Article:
He caught Sister Mary Nan outside and invited the nuns to visit 49 School Street, a nondescript brick rancher. It had a good kitchen where Dad stuffed lobster, baked cod and clams oreganata. The Sisters politely declined, said they weren’t allowed to enter private homes. My father was prepared to get a Papal dispensation when the local Cardinal let them come over. Dad was an oddity to them, a Southerner and a hero after rescuing the neighbor boy. Mom intrigued them because she favored Natalie Wood.

Dad prepared finger sandwiches and tea, not exactly his specialty, and put
a decanter of sherry nearby. (He knew a pitcher of martinis was out
of the question.) The next time Dad invited them over he played his new
cord organ. When he played Sweet Georgia Brown too slowly, my sister chimed Pick up the beat, Dad. He replied God damn it, I’m playing as fast as I can. The Sisters must have been in a forgiving mood. Dad pushed his luck, invited them to fly in his company’s King Air over Andover and the convent. My grandmother, Annie, persuaded them to go. She was the stewardess on the two flights it took to haul all 12 nuns in wimples to the heavens above.

ISABEL ( Monroe, N.C. 1948)

Where’s my boy?
Never been to her house before.
Big kind Isabel would catch
me in her skirts, sweep
harm away. She lived
next to the cemetery
behind the school.
Early fall, lazy light.
Is that my boy?
I cleared the porch and den
weaving between people.
No strong playful Isabel
to run headlong into.
She seemed shrunken
propped up in bed.
There you are child.
Talk floated above me.
She ain’t recognized nobody
but him for weeks.

2012 Best of the Net Nominations

The Dead Mule has submitted the following poets and their poems [published in the Dead Mule to the 2012] to Sundress Publications: The Best of the Net.  Congratulations to all.

Cathy Smith Bowers – “A Book a Day” – published April 2012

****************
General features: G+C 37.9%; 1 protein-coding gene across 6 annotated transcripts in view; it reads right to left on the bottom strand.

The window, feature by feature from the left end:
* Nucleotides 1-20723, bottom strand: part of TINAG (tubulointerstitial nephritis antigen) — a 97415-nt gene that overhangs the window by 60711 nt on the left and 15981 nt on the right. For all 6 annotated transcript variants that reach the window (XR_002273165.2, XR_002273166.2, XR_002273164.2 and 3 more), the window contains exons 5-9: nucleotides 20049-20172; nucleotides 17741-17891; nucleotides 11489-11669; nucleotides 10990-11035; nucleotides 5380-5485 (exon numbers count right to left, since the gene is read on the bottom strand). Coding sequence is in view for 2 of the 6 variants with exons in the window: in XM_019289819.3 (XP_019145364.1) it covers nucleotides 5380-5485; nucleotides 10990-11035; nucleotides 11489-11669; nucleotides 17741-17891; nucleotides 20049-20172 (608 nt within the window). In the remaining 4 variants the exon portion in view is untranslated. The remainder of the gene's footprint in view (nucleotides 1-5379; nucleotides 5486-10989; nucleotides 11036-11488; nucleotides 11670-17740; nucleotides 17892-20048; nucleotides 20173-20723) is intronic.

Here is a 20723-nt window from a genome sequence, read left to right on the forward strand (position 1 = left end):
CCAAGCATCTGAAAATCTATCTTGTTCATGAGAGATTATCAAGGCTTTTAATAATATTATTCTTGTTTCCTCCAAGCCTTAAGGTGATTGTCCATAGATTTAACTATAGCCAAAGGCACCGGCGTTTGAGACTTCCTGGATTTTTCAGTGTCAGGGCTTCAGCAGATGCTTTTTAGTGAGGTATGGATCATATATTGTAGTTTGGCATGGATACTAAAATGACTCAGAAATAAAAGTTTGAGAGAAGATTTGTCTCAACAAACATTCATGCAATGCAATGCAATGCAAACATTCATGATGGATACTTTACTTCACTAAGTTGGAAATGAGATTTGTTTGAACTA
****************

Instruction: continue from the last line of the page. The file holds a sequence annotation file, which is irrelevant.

Norvin Dickerson – “NASCAR Poet” – published October 2011

Shenan Hahn – “To the Coyote on the Side of the Interstate” – published February 2012 (scroll down)

Michael Evan Parker – “Old Woman Sweeping” – published June 2012

Tim Peeler – “Drive-In 48” – published April 2012 (scroll down)

Staci R. Schoenfeld – “World Wide Web” – published March 2012

Norvin Dickerson: Four Poems

Southern Legitimacy Statement:

I was conceived on a houseboat on the Ashley River in Charleston, South Carolina and was born in Monroe, North Carolina first year of the Baby Boomers. I got my undergraduate degree from the University of North Carolina in Chapel Hill. My kin, Irish immigrants to North and South Carolina, fought for the Confederacy. I drive miles out of my way to eat Lexington Barbeque, and belong to a band of pirates and sailors, Brothers of the Coast, located in Savannah, Georgia. I live in the town of Black Mountain in western North Carolina.

Road Kill

Fresh kill
the squirrel
not yet flat
with tread
the crow
crests him
picks and jerks
dodging cars
at the last moment
with a drill sergeant’s
strut
about face parade rest
march to the carcass again.

The crow
doesn’t orchestrate
the kill
nor does
the driver.
The squirrel
is inbred with
road confusion and
ignorance of technology.

**

The Flu Angel

Soldiers returned from the Great War.